Adding New Asset Types to UE4

Adding custom asset types is an important, yet underused feature in Unreal Engine 4. This article shows how to accomplish this task and offers some deeper insights into the various APIs.

Tags: plugins programming ue4


Almost everything you interact with in Unreal Engine 4 is some type of content asset that can be created, imported, organized, viewed, and edited in the Content Browser. The Engine includes a large number of asset types out of the box. That doesn’t mean that you wouldn’t want to add your own. The asset types shipping with UE4 were designed for wide applicability, but at some point your game might benefit from introducing custom assets tailored to your project’s specific needs.

Adding new asset types requires programming and, depending on how ambitious you are, can become quite involved. The basic steps to get up and running are pretty straightforward though and always follow the same pattern. In this article I will try to convince you that this is not some black magic art mastered only by a chosen few, but a simple process that can be copied even by less seasoned programmers.

Adding a new asset type and making it available to content creators generally consists of the following tasks:

  • Declaring the asset type’s C++ class
  • Implementing factories for the asset type
  • Customizing the asset’s appearance in the Editor
  • Adding asset-specific Content Browser actions
  • Bundling everything into a plug-in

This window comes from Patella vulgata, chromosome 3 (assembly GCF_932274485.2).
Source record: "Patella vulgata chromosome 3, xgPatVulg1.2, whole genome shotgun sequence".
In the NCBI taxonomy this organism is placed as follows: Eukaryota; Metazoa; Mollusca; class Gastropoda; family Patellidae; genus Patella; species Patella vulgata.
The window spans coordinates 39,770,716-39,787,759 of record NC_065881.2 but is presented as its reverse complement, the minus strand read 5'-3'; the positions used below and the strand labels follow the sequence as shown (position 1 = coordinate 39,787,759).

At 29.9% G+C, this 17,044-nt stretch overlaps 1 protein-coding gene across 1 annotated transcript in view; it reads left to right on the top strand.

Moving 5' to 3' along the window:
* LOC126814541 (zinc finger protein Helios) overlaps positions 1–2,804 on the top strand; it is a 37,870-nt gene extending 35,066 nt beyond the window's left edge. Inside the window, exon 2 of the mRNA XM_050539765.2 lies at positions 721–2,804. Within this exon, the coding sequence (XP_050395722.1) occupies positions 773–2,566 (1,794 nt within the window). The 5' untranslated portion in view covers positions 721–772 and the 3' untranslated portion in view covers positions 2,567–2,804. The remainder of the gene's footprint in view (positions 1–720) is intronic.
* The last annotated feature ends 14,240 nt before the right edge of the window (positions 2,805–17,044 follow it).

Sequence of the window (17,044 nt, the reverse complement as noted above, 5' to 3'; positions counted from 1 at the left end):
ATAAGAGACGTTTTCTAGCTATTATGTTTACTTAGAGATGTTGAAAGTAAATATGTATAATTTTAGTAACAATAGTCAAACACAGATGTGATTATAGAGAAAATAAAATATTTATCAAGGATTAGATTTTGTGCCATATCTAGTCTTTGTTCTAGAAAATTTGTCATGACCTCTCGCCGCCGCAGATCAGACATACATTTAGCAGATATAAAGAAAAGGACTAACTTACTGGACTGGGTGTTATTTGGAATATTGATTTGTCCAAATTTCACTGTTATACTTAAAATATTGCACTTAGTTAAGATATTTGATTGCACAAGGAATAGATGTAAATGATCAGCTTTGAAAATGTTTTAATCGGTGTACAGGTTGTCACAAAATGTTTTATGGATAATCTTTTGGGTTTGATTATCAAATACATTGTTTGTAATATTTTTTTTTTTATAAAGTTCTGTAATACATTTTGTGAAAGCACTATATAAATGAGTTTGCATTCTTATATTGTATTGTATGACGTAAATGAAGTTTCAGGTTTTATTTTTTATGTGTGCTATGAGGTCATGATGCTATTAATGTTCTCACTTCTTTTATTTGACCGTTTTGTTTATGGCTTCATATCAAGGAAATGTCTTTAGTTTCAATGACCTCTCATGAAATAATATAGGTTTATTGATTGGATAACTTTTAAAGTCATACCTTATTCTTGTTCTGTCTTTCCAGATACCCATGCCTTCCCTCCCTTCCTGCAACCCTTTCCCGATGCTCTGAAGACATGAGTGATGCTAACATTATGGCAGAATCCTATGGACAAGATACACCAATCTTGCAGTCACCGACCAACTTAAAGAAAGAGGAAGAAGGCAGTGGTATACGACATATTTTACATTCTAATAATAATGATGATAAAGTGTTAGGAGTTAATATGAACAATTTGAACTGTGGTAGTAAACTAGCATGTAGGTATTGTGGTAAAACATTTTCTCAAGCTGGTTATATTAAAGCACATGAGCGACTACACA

For more complex asset types you may also want to create your own asset editor user interface or implement additional features, such as automatic asset reimport. This is something we may explore in a future article.


This tutorial is aimed at developers who have at least some experience with C++ programming in Unreal Engine 4. You will need Visual Studio and either a C++ code project or the full UE4 source code from GitHub. If you are new to programming in UE4, please see the official Programming Guide!

In the following paragraphs we will discuss the creation of a new asset type, TextAsset, which can be used to store personal notes or other text strings in the Editor. It was inspired by a tweet and is a simple, yet interesting example to highlight the most important points. The full source code of the plug-in can be found in the corresponding GitHub repository.

Declaring Asset Types

The first step is, of course, the implementation of the new asset type itself. This is actually the easiest part as most assets will simply be a container for one or more properties and not contain any behavior. The UTextAsset simply stores a string, so its entire declaration amounts to:

UCLASS(BlueprintType, hidecategories=(Object))
class TEXTASSET_API UTextAsset : public UObject

    UPROPERTY(BlueprintReadOnly, EditAnywhere, Category="TextAsset")
    FText Text;

As per UE4 convention, the asset’s class name UTextAsset starts with the letter "U", indicating that it is derived from UObject. All asset types must be UObjects, which provide useful features like serialization (for storing the asset in a package), reflection (for inspecting the asset in the Details Panel or using it with Blueprints), and configuration (for loading default values from an INI file).